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314. … and on


The Larkhill event was pretty much done by 1430, and we started to dismantle her again, then headed off to Yeovilton. Unfortunately this involved the A303 on a summer Friday afternoon, and while we managed to avoid some of the queues, it was still a VERY long, slow haul.

It being a military base, we had to go through plenty of security, but we managed to get our passes and dropped the trailer at our spot, before heading back to Theo’s house for the night.

Theo’s brother Noel was with us for the weekend, and it was a huge pleasure to see him again and catch up with all his news. He’d become an integral part of the team in Greece, and we’d missed him since.

We were told we had to be on site before 0730 on the Saturday morning, since the road would be closed after that, and this meant us getting up at 0500 in order to be on time. But Stephen Saunders drove down from Stafford, and arrived at almost exactly the same moment, having set off at 0300!

Once on site, things went very smoothly. we had a spot inside a hangar near to the flight line, next to an engine-less Swordfish. We had expected everyone to be outside all day, and that we would have a quiet day, but – except when the very noisy jets were displaying – were were on our feet all day.

Once again, we met any number of interesting people; Peter Cowlan’s grandfather was an airframe fitter on HMS Ark Royal in 1916, and may have been involved in the refurbishment of 1264 after Grandad went home.


And another interesting meeting was with Hugh Thomas and Polly Barnes, who supplied us with a cardboard model of a Bristol Scout ages ago. They use model aircraft to inspire children, and had a space at the back of the hangar where children were making model gliders and trying them out in the space.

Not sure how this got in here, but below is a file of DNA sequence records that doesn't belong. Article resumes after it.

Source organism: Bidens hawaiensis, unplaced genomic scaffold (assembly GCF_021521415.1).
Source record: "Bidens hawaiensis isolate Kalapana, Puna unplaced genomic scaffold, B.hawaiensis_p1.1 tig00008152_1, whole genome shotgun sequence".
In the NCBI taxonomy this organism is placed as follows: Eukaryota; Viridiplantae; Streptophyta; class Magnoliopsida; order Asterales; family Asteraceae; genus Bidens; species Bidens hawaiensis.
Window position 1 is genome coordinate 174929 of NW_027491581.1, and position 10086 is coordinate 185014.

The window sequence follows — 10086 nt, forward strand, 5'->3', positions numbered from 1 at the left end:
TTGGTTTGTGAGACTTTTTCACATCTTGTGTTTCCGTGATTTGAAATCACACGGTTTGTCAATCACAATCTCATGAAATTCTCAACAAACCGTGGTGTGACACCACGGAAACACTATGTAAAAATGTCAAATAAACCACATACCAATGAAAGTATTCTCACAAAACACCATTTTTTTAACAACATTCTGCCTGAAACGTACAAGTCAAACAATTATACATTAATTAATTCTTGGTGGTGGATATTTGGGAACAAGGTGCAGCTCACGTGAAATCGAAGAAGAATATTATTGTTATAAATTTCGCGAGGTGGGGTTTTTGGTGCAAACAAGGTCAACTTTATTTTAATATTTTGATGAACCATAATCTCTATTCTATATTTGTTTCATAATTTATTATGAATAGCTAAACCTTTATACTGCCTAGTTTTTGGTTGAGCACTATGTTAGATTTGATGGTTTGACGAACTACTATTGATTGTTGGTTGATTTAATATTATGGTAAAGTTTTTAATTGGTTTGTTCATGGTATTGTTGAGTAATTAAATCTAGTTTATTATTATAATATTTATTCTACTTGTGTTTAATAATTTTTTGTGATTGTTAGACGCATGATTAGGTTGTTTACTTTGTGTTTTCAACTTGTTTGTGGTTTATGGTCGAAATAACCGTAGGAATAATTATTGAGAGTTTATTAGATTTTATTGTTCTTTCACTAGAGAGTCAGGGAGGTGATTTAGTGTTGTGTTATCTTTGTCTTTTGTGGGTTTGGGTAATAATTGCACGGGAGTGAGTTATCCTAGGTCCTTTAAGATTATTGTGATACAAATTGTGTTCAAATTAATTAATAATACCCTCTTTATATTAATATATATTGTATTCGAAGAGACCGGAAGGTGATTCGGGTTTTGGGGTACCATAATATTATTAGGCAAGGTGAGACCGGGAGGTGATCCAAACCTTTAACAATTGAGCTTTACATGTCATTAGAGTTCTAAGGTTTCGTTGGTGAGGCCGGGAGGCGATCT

But Hugh had also made up a Bristol Scout, marked 1264, and fitted it with an electric motor to fly round the pole.

1-P1100755.JPGI was very impressed with the way they engaged with the children. when he got a moment, Hugh popped across with his model to be photographed alongside the real thing.


We then went back to their display area, hooked it up to the pole in the middle, and set it off, where it flew very successfully.


But we weren’t finished with interesting meetings yet. When someone took a particular interest in the seat, it transpired that he’d built the thing! This was Jonathan Coates, whose Somerset firm made the seat in 2014, and who likely made the original seat in 1915…1-P1100770.JPG

The weather was great, Stephen sold lots of DVDs – indeed, if you haven’t done so, it might be worth getting your order in – and we were absolutely exhausted by the end of the day, after packing 1264 back in the trailer again.

On Sunday, I drove back up to Yeovilton, hitched up the trailer, drove it back to Bicester, and thence home to Ludlow. The remainder of this week and next I’m in the USA, earning money to help pay for our expensive toy, and then as soon as I’m back, we’re off to Stow Maries in Essex for the ‘Stow Maries at War’ weekend on the 22/23 July, where we hope to be flying in the display on both days, weather permitting.

Hope to see you there!



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